[Show abstract][Hide abstract] ABSTRACT: Glucocorticoids (GCs) are key mediators of stress response and are widely used as pharmacological agents to treat immune diseases, such as asthma and inflammatory bowel disease, and certain types of cancer. GCs act mainly by activating the GC receptor (GR), which interacts with other transcription factors to regulate gene expression. Here, we combined different functional genomics approaches to gain molecular insights into the mechanisms of action of GC. By profiling the transcriptional response to GC over time in 4 Yoruba (YRI) and 4 Tuscans (TSI) lymphoblastoid cell lines (LCLs), we suggest that the transcriptional response to GC is variable not only in time, but also in direction (positive or negative) depending on the presence of specific interacting transcription factors. Accordingly, when we performed ChIP-seq for GR and NF-κB in two YRI LCLs treated with GC or with vehicle control, we observed that features of GR binding sites differ for up- and down-regulated genes. Finally, we show that eQTLs that affect expression patterns only in the presence of GC are 1.9-fold more likely to occur in GR binding sites, compared to eQTLs that affect expression only in its absence. Our results indicate that genetic variation at GR and interacting transcription factors binding sites influences variability in gene expression, and attest to the power of combining different functional genomic approaches.
PLoS ONE 04/2013; 8(4):e61654. DOI:10.1371/journal.pone.0061654 · 3.23 Impact Factor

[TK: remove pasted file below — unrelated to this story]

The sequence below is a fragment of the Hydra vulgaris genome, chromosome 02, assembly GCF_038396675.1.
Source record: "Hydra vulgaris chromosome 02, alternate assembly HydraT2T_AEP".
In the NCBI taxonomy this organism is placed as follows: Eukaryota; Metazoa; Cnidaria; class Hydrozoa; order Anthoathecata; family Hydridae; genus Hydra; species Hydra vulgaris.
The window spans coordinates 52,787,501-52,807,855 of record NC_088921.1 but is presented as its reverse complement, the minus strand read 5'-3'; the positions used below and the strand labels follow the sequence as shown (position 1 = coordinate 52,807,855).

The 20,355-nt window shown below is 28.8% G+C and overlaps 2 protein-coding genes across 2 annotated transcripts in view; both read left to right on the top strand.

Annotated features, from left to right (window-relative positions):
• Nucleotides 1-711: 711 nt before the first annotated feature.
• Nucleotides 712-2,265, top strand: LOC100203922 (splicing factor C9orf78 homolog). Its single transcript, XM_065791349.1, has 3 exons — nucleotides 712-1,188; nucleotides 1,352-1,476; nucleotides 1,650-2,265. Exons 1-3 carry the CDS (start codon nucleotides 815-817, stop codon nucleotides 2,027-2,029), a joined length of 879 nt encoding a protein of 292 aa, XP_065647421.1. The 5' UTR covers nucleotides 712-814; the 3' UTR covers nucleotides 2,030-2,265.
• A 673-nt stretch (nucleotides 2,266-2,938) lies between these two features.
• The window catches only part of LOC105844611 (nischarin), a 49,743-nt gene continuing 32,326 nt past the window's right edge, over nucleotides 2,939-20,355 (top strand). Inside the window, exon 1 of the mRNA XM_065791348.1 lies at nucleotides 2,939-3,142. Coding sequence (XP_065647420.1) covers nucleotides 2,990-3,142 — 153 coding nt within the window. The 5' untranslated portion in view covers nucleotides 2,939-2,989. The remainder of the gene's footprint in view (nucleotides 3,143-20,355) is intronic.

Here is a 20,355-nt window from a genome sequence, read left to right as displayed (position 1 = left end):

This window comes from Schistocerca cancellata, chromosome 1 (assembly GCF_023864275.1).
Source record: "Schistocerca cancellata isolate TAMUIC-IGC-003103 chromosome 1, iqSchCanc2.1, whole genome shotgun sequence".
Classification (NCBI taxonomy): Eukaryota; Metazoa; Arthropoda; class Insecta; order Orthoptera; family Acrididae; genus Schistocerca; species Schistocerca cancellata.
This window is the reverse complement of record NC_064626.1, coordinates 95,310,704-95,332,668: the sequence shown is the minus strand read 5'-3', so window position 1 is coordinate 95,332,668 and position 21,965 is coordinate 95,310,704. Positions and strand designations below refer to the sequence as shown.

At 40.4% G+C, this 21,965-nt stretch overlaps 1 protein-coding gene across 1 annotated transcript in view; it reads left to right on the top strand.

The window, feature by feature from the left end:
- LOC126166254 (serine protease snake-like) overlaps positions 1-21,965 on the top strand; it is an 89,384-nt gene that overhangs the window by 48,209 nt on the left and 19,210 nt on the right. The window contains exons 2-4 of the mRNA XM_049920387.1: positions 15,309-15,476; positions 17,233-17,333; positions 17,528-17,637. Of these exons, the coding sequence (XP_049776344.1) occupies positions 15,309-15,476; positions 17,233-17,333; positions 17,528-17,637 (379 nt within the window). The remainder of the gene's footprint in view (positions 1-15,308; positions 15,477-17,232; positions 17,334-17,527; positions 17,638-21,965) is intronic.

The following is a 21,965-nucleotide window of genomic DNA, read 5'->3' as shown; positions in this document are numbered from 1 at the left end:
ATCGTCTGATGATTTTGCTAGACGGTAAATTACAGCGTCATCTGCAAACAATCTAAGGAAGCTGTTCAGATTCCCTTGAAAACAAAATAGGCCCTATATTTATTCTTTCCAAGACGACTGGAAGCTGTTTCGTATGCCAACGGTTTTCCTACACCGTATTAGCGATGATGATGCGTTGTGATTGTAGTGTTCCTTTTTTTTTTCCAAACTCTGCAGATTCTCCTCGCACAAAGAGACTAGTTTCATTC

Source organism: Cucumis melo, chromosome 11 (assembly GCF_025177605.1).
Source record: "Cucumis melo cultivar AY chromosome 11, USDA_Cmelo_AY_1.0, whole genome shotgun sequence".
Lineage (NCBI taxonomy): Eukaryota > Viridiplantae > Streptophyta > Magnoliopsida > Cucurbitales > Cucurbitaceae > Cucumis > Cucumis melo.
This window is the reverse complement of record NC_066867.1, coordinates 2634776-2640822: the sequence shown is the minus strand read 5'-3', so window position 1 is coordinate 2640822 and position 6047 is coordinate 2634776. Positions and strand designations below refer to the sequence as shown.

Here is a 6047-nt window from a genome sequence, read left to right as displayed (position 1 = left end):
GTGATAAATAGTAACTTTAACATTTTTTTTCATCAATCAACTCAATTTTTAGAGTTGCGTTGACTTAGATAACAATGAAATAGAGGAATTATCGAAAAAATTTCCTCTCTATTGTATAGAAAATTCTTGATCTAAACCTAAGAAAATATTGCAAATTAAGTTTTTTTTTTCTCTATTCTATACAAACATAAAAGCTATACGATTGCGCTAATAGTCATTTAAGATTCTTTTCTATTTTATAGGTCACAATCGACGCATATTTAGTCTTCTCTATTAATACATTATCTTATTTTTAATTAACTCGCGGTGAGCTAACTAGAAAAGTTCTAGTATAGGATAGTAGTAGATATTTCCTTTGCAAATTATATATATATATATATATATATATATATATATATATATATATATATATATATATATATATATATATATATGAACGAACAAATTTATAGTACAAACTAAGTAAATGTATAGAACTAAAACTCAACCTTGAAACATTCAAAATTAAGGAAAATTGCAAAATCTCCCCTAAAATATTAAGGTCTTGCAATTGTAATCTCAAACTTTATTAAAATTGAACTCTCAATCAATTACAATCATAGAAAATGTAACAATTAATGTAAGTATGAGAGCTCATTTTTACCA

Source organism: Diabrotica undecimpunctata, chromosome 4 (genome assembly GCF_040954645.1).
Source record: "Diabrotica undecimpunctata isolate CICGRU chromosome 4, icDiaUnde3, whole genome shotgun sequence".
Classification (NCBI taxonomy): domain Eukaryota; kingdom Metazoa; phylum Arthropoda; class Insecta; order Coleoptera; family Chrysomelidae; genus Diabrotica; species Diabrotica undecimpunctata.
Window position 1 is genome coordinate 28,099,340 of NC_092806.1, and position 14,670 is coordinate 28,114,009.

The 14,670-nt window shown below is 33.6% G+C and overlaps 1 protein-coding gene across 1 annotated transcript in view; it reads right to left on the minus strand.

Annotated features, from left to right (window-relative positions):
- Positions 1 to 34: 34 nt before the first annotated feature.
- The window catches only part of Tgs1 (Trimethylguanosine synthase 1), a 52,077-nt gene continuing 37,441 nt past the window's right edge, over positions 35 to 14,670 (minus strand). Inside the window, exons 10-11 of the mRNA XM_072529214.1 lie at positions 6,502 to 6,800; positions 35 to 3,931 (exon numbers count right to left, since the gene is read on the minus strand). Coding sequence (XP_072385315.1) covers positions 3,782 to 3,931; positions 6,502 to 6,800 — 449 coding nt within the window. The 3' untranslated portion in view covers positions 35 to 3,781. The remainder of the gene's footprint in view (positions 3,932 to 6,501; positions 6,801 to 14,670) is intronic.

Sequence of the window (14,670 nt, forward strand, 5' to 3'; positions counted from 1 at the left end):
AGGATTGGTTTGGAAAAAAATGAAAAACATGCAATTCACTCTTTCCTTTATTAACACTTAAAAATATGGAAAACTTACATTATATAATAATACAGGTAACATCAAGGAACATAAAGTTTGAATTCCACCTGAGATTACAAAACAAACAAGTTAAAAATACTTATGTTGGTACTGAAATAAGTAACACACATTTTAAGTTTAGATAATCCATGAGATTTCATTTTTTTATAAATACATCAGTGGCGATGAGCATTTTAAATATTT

[Show abstract][Hide abstract] ABSTRACT: Author Summary
Glucocorticoids (GCs) are steroid hormones produced by the human body in response to environmental stressors. Despite their key role as physiological regulators and widely administered pharmaceuticals, little is known about the genetic basis of inter-individual and inter-ethnic variation in GC response. As GC action is mediated by the regulation of gene expression, we profiled transcript abundance and protein secretion in EBV-transformed B lymphocytes from a panel of 114 individuals, including those of both African and European ancestry. Combining these molecular traits with genome-wide genetic data, we found that genotype-treatment interactions at polymorphisms near genes affected GC regulation of expression for 26 genes and of secretion for IL6. A novel statistical approach revealed that these interactions could be distinguished into distinct types, with some showing genotypic effects only in GC-treated samples and others showing genotypic effects only in control-treated samples, with differing phenotypic and molecular interpretations. The insights into the genetic basis of variation in GC response and the statistical tools for identifying gene-treatment interactions that we provide will aid future efforts to identify genetic predictors of response to this and other treatments.